The Christmas and New Year holidays sometimes evoke a sense of melancholy, a deep, pensive, seemingly long-lasting sadness and depression. We may romanticize the past and long to be there. We may be separated from family and friends. We may have lost a child or a spouse. The Mayo Clinic website gives ten tips to prevent holiday stress and depression: acknowledge your feelings, reach out to others, be realistic, set aside differences and accept family members, stick to a budget, plan ahead regarding gifts and menus, learn to say no, don’t abandon healthy habits, take breather [fifteen minutes alone if necessary], and seek professional help if needed. Hmmm….
OK, there is some practical advice here we can follow. What’s missing? No, who is missing? God is missing. Jesus Christ is missing. Listen to Psalm 42:11, “Why are you in despair, O my soul? And why have you become disturbed within me? Hope in God, for I shall yet praise Him, the help of my countenance and my God.”
The psalmist looks within. With a cry, he asks himself a simple question. “Soul, why are you so depressed?” It’s no idle question. He therefore asks a second question of himself. “Soul, why are you so unsteady and restless so that you howl like a wounded dog or moan like a lonesome dove?” The beauty of the Psalms is that they are down to earth, realistic, and meet us where we live. They don’t give us pie in the sky by and by.
Rather, the Psalms give us opportunity to vent, to express our inner most doubts and fears. For example, the Psalms repeat the plaintive mournful cry, “How long?” “Lord, how long will You look on?” (Psalm 35:17). “How long, O LORD? Will You be angry forever?” (Psalm 79:5). “How long, O LORD? Will You hide Yourself forever?” (Psalm 89:46). “Do return, O LORD; how long will it be?” (Psalm 90:13). “How long shall the wicked, O LORD, How long shall the wicked exult?” (Psalm 94:3). Yes, “How long?” “Until when?” Real life is not like ‘Reality TV.’ We cannot hope the producer will shout ‘cut’ so we can rerun the scene. Life plays out. We must face the dilemmas and the despair.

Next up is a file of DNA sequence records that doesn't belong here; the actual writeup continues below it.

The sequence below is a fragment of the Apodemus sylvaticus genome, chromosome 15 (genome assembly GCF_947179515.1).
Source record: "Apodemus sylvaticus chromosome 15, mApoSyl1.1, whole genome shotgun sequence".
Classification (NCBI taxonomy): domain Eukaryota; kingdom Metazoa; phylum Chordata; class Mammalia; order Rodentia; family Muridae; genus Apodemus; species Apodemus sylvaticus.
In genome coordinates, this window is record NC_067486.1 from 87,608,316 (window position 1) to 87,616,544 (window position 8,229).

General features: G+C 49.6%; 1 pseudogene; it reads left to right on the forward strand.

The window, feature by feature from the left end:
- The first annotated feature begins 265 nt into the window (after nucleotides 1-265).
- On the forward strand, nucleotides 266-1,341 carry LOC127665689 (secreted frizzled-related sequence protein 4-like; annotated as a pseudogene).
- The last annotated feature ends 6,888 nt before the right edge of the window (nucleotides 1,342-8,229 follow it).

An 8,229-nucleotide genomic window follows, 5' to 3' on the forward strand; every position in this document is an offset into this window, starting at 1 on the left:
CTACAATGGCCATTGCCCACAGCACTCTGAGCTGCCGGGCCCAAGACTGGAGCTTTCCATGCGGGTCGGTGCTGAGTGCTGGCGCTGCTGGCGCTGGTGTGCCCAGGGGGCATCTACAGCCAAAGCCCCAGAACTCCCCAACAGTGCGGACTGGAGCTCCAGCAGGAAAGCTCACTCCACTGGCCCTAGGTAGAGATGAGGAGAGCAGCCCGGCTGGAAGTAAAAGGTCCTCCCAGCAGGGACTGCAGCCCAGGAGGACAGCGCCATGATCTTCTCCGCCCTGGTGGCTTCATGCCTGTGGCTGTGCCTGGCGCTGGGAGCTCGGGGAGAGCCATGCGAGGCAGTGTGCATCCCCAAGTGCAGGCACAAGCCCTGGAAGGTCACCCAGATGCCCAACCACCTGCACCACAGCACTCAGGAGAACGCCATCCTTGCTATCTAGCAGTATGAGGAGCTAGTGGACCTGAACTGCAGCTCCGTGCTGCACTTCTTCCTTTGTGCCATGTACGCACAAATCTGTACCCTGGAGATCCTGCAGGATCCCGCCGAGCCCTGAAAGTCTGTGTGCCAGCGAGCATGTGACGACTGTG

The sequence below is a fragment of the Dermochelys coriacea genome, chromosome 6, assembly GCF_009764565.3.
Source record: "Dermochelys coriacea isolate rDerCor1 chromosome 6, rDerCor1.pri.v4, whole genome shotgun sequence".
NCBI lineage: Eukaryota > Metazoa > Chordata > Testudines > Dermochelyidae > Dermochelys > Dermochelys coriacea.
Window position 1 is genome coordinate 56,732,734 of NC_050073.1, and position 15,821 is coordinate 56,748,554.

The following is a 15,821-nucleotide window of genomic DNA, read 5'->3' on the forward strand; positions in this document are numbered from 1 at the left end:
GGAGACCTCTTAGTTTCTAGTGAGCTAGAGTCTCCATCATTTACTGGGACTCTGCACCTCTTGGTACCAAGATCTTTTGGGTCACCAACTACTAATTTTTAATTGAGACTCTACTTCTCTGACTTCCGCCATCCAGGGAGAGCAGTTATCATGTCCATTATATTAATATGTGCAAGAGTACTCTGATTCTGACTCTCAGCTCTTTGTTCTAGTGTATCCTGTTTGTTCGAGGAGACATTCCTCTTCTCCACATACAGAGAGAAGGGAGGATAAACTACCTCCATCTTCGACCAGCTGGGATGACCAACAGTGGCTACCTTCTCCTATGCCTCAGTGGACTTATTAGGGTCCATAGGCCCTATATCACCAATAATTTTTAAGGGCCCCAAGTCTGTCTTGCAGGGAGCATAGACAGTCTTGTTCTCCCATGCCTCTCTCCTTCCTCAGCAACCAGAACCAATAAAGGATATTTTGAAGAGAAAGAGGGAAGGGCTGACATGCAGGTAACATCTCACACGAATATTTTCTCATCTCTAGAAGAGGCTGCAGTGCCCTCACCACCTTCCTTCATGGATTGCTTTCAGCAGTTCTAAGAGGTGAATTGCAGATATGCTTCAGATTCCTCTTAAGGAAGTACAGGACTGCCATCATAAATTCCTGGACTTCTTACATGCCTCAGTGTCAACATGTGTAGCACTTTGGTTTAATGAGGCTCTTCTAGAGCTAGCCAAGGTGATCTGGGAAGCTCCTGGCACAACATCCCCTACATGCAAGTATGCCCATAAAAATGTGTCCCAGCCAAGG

Here again, we find the beauty of the Psalms. The Psalms carry us from doubt and despair to joy and praise. To whom does the psalmist address his cry, “How long?” He addresses his God. What is the answer to the question, “Why are you in despair, O my soul?” I don’t mean the clinical answer. The solution does not come from further introspection. Look outside yourself! Look up to God! “Hope in God.” The psalmist says to his soul, “Wait for God,” or “Wait upon God.” Look expectantly to Him. Why? “He is my help.” More specifically, “He is my salvation.”
The psalmist looks in the mirror and sees his fallen countenance. Why? His soul is in deep distress. Again, who is the answer? Jesus Christ. Wait upon Him! Look to Him! Remember, part of what He comes to do is “to bind up the brokenhearted” (Isa 61:1). The psalmist therefore confesses, “He is the help of my countenance and my God.”
Finally, the psalmist declares, “I shall yet praise Him.” This praise is not sloppy sentimentalism. This praise involves actual soul-movement from despair to hope by connecting with Christ through faith. God designed the Psalms for this very purpose, to meet us where we are and to lead us back to Him. This is their beauty and power.